Bears

Lions' Suh thinks Bears O-Line 'vulnerable'

Lions' Suh thinks Bears O-Line 'vulnerable'

Sunday, Dec. 5, 2010
7:07 PM

By John Mullin
CSNChicago.com

DETROIT For the fourth time in the last seven games and the third in the five wins since the Bears off week, Jay Cutler did not throw an interception. He had exactly four pick-less games in all of 2009.

For the second game in a row Cutler was sacked four times and did not succumb to the pressure and commit turnovers, beyond one excusable one when he was hit and stripped on a sack.

In a game when it was the defense needing the offense to keep the Bears in the game while the Detroit Lions were trampling the defense through the first half, Cutler was fashioning a game with a 117.0 passer rating and taking another step in his development as a quarterback rather than simply a big NFL arm.

In games like this you need your special players to be special, Lovie Smith said. I thought he stepped up and made play after play.

Those plays again were with his feet and head instead of just his arm. Cutler was forced to run five times and netted 10 yards to go with spreading the ball among eight different receivers.

Its starting to get fun for us, Cutler said. The guys arent thinking as much; theyre just out there playing. They know exactly what their responsibilities are. Mike Martz, offensive coordinator is coming up with a great game plan. Hes getting a real feel for what were good at, what were comfortable doing.

Indeed, for the fifth game in row, coordinator Mike Martz called more than 20 runs (the Bears ran a total of 28 times, including kneel-downs) and the Bears rushed for more than 100 yards (114). All Bears wins.

Even with the Lions knowing the Bears were in full ball-control mode when they got the ball with 5 minutes 17 seconds to play, Cutler and the offense were able to methodically run out the remaining time in the game and never allow the Lions back on offense. The Bears ran seven plays prior to Cutler kneel-downs on the last two plays and the ball went to six different players as the Bears picked up four first downs and were never in a third down.

What was working, thats what we went with, said wide receiver Earl Bennett, who led the Bears with 7 catches and 104 yards. We did a great job of moving the ball down the field. And were still streaking.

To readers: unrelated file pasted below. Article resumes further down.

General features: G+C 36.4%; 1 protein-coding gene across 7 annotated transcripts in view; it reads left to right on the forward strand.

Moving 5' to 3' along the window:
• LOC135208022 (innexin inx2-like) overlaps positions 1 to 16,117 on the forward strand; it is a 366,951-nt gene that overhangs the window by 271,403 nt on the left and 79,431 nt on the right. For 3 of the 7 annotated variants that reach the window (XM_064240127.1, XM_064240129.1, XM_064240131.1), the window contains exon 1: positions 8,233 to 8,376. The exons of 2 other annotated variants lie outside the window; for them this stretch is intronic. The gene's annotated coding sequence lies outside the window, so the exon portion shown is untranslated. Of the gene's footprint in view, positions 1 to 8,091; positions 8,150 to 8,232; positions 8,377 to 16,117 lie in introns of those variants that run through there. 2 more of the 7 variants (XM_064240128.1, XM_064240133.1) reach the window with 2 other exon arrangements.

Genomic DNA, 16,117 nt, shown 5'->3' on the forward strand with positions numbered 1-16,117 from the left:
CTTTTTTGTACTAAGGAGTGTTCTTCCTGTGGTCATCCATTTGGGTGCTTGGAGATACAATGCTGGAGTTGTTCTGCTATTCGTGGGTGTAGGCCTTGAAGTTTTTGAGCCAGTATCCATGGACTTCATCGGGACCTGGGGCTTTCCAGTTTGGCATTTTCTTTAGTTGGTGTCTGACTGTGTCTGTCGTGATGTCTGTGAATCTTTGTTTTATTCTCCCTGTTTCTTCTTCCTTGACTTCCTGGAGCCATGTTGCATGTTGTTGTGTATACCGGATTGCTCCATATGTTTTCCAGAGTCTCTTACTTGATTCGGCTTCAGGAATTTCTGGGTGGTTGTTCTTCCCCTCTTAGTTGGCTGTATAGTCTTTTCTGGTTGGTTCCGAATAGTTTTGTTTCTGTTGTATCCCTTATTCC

Head case I

Detroit rookie defensive tackle Ndamukong Suh gave the Bears a hand, a forearm actually, to be specific, when he delivered what officials saw as a blow to the back of quarterback Jay Cutlers head on a third-quarter stop deep in Lions territory. Cutler was going down and Suh swung his right forearm at Cutlers head, although he appeared to miss and in fact just shove Cutler to the ground.

No matter, in the officials eyes. Suh was flagged for unnecessary roughness to move the Bears into goal-to-go position, from where they scored the winning touchdown one play later.

I thought it was an unnecessary non-football act a blow to the back of the runners helmet in the process of him going down, referee Ed Hochuli told pool reporter Tom Kowalski from Booth Newspapers and MLive.com. As I saw it he hit Cutler in the back of the helmet.

Suh wasnt interested in behavior modification as a result. What for? he challenged. Honestly to be honest with you sic, I dont care. Im just going to keep playing.

Head case II

Suh, like the Philadelphia Eagles last week, wasnt particularly impressed with the Bears. He did not go so far as to declare, as several Eagles did, that his was clearly the better team Sunday, but as far as he was concerned, the Chicago offensive line was vulnerable, definitely vulnerable, Suh said.

And it appeared to him that the Bears knew they couldnt handle the Lions up front.

In my opinion, in the second half, the Bears came out with a lot of quick passes, Suh said. They came out with a lot of quick passes to null and void us on the defensive line.

Megatron(s)

Calvin Johnsons 46-yard touchdown reception in the second quarter was the 33rd of his career, the most ever by a Detroit receiver in his first four NFL seasons.

Detroit defensive end Cliff Avril had four sacks coming into Sunday. He had three in less than two-and-a-half quarters vs. the Bears and ran his total to seven for the season

Duly noted

Robbie Goulds 54-yard field goal in the third quarter was the longest of his career. He is 3-for-4 from 50-plus this season.

Rev. Jesse Jackson was on hand for the game and a guest in the locker room afterwards, where he was the one giving out the autographs. I wanted to see the game, Jackson said, and Aretha Franklin is here with some friends and we got together.